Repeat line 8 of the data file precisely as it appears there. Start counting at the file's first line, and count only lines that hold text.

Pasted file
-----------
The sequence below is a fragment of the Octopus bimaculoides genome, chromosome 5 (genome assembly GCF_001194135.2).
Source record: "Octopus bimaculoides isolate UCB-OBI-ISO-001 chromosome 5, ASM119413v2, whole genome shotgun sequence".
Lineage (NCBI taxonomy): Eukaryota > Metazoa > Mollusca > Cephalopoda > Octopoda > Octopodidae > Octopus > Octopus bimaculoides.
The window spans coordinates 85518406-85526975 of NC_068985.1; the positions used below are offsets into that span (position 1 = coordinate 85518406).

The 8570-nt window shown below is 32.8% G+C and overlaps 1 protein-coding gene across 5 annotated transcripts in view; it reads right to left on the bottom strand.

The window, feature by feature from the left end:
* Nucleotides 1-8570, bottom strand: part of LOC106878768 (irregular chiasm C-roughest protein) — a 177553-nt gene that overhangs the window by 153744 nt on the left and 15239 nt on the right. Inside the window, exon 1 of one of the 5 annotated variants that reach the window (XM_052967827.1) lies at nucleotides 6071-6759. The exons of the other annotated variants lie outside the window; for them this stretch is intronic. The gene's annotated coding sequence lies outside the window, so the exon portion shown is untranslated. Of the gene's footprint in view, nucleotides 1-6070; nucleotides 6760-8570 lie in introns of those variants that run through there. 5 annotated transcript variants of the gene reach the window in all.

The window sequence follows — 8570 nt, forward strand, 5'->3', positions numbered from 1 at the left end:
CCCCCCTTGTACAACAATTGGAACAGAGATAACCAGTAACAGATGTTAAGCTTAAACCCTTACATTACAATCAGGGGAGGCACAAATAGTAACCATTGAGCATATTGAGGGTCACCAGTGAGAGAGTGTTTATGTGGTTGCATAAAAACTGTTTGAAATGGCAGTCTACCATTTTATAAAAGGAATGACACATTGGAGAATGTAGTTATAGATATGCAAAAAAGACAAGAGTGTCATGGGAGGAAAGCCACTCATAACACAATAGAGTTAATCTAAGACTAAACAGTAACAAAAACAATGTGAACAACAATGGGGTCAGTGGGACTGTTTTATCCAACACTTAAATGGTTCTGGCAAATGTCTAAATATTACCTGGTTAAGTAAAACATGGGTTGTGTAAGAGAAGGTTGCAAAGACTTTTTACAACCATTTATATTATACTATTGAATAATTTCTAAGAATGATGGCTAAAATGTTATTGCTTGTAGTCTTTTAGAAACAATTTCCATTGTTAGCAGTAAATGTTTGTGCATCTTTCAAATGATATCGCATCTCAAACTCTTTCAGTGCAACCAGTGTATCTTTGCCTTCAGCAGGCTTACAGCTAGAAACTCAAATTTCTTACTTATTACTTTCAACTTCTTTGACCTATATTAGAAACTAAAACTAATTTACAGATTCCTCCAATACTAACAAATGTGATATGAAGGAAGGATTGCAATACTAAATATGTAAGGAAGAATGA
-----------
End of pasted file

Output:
The window sequence follows — 8570 nt, forward strand, 5'->3', positions numbered from 1 at the left end: